Ben Barba’s ‘‘multitude of problems’’ came to a dramatic head when he told a Bulldogs trainer on Saturday night during the trial against Canberra in Goulburn that he did not want to play.
The Bulldogs were well aware of issues with Barba – gambling, alcohol, spending as well as the ongoing effects of a relationship breakdown – but his surprising admission made it clear that league was the furthest thing from the fullback’s mind.
On the team bus back from Goulburn, Barba spoke at length with coach Des Hasler and other members of the Bulldogs coaching staff. Then on Sunday, he phoned chief executive Todd Greenberg, and the pair agreed to meet later that day.
They did so, along with Hasler and the player’s manager Gavin Orr. It was clear to all in the room that – as his loss of desire against the Raiders proved – he shouldn’t be on the field.
So he wouldn’t be. Barba broke down during the meeting, at which it was agreed that last year’s DallyM player of the year would be stood down indefinitely. Perhaps Barba will be sidelined for a matter of weeks, but more likely months – and possibly for the rest of the season.
Greenberg has left the decision in the hands of the professional counsellors, who have been hired to work with the 23-year-old.
There was not one major catalyst but a ‘‘multitude’’ of them. Central to them, though, was the breakdown in the relationship between Barba and his partner, Ainslie Currie, the childhood sweetheart he met in Mackay while still at school.
The pair have two daughters, Bodhi and Bronte. They separated before Christmas, while images surfaced on social media of Barba with a new girlfriend, Lauren Tweddle, increasing the ‘‘fishbowl’’ pressure on him.
‘‘I think Ben is at a point where football is the last thing on his mind,’’ Greenberg said. ‘‘If anything, I think he felt a sense of relief that there was a plan in place for him to get his life back on track.’’
While the Bulldogs have dealt with behavioural problems before – Barba was stood down in 2009 after a scuffle with then teammate Jamal Idris – his troubles escalated again last week, when he lashed out at teammate Tim Browne during a physical scrimmage. Barba took exception to a challenge by Browne, and the altercation became physical.
Still, Barba played on Saturday night in Goulburn in the trial – 55 minutes against Canberra – during which it became clear that his mind was not on the game.
After the team returned to Sydney, he joined a night out with another Mackay product, Manly halfback Daly Cherry-Evans, to celebrate the birth of his child.
Then on Sunday morning, Barba called his boss, and less than a fortnight before the Bulldogs’ opening match of the season against North Queensland, it was agreed he would not play in it.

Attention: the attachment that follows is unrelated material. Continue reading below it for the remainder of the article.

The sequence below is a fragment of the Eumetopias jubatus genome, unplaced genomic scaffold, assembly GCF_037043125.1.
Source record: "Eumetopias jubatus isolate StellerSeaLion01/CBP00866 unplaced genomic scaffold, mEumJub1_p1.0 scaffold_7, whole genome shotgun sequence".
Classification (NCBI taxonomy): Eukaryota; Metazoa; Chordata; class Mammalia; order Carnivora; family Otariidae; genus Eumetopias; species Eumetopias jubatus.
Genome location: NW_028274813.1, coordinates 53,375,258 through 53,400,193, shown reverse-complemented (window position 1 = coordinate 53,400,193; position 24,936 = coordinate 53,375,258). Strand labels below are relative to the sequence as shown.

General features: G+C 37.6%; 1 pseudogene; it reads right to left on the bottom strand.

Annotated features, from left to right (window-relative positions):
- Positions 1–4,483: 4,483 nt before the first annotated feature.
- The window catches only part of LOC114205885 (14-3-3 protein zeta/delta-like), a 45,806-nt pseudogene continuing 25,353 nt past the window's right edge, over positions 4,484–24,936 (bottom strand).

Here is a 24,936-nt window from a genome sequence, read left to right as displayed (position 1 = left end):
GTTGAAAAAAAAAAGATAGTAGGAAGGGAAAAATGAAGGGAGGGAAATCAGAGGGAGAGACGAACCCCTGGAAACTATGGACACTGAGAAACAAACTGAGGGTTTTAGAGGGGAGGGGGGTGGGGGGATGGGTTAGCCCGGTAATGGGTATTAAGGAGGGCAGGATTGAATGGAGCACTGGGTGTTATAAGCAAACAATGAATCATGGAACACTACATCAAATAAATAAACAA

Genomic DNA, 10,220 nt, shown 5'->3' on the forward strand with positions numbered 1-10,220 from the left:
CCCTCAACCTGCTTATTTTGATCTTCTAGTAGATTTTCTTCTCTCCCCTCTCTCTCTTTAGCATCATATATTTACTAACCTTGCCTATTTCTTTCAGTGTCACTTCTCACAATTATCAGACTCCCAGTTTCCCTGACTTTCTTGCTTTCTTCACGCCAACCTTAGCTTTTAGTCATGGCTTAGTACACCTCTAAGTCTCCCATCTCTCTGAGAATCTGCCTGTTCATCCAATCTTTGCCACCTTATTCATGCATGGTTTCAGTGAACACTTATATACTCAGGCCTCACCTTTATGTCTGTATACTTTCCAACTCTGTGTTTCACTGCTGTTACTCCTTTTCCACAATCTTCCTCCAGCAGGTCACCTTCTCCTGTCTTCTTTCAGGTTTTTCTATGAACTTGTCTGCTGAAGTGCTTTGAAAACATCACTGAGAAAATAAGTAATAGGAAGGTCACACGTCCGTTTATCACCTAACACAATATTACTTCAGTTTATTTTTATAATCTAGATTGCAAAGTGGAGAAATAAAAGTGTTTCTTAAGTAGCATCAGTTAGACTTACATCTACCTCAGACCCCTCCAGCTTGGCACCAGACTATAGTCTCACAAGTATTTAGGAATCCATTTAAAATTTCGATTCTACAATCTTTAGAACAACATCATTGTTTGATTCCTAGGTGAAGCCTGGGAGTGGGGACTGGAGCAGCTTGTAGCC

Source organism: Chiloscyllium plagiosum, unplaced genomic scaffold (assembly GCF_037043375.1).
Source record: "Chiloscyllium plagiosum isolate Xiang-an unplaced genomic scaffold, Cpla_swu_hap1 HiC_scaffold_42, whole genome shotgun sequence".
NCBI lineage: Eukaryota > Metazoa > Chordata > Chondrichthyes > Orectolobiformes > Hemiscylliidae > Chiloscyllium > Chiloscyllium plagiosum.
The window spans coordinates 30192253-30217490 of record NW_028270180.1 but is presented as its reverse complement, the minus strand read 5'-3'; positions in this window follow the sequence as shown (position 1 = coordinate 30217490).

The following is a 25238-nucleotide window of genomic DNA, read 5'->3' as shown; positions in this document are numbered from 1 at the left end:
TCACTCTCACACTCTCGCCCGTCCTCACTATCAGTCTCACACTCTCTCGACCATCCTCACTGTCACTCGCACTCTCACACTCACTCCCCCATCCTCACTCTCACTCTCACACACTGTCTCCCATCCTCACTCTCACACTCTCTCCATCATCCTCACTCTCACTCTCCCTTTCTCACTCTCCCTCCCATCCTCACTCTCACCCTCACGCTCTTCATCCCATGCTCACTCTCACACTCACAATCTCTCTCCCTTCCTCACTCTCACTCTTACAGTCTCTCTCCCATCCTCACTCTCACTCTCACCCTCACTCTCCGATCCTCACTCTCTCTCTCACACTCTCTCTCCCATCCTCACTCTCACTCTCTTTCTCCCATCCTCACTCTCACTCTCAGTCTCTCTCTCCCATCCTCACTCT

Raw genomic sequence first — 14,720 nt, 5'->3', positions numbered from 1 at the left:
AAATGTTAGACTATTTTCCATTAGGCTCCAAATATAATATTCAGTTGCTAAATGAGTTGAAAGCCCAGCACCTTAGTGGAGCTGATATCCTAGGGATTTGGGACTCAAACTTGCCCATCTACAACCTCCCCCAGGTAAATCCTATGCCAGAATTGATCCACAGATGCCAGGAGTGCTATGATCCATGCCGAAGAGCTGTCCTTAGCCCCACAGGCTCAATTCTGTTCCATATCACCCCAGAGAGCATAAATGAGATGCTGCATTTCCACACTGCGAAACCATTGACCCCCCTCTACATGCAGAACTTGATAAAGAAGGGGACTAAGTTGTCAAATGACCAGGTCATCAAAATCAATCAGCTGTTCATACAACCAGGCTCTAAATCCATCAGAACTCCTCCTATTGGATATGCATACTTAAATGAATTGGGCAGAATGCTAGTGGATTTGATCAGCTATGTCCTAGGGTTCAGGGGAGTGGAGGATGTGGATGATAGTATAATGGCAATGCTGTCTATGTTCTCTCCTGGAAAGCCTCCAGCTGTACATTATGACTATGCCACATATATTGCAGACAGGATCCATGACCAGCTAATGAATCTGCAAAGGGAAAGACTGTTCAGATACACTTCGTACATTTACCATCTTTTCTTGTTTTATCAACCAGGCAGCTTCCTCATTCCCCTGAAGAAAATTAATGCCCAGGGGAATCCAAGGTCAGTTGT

A day later, Greenberg addressed the Bulldogs playing group then, after two statements were released – one quoting Greenberg and the other Barba – the club boss fronted the media.
‘‘For the past 24 to 48 hours for me, it became significant enough for me to take the action we have taken,’’ Greenberg said, adding the step was ‘‘not so much an incident but the manifestation of a lot of issues that have been in his life over a period of time’’.
‘‘This is not one issue,’’ Greenberg said. ‘‘This is a range of different issues that stem from a breakdown in a family and personal relationship.’’
Barba will remain in Sydney for now but may opt to spend time in Mackay with family. His older brother Aaron had a promising career at Penrith cut short because he could not adjust to life in Sydney. Officials across the game hope the same does not occur with his younger sibling.
Barba is a brilliant talent but also occasionally a brittle individual. He once walked off the field during an under-20s encounter. For so long, it appeared his defensive inadequacies were behind the reluctance of the NRL coaching staff to promote him, despite eye-catching performances in the National Youth Competition. It is clear personal frailties were at play as well.
‘‘The difficulty for Ben is he is confronting them [his issues] in the public eye,’’ Greenberg said. ‘‘His stardom shot within 12 months last year. He has had great difficulty dealing with that issue.
‘‘He is a role model in the game of rugby league but he may not be equipped with all those skills and tools to be the role model we need him to be.’’
Many waxed that Barba looked like he wore a cape last year, with try after freakish try, but the player himself might have believed he was closer to wearing a mask.
‘‘I’m incredibly sad to be stepping aside as I’ve been so blessed with what’s happened to me over the past few years, but I feel as though I would be wearing a mask if I didn’t confront the matters I’ve been dealing with until now,’’ Barba said in the club’s statement.
‘‘I feel it is best to deal with these problems front on, and I believe that by doing so this will make me a better person and player in the future.’’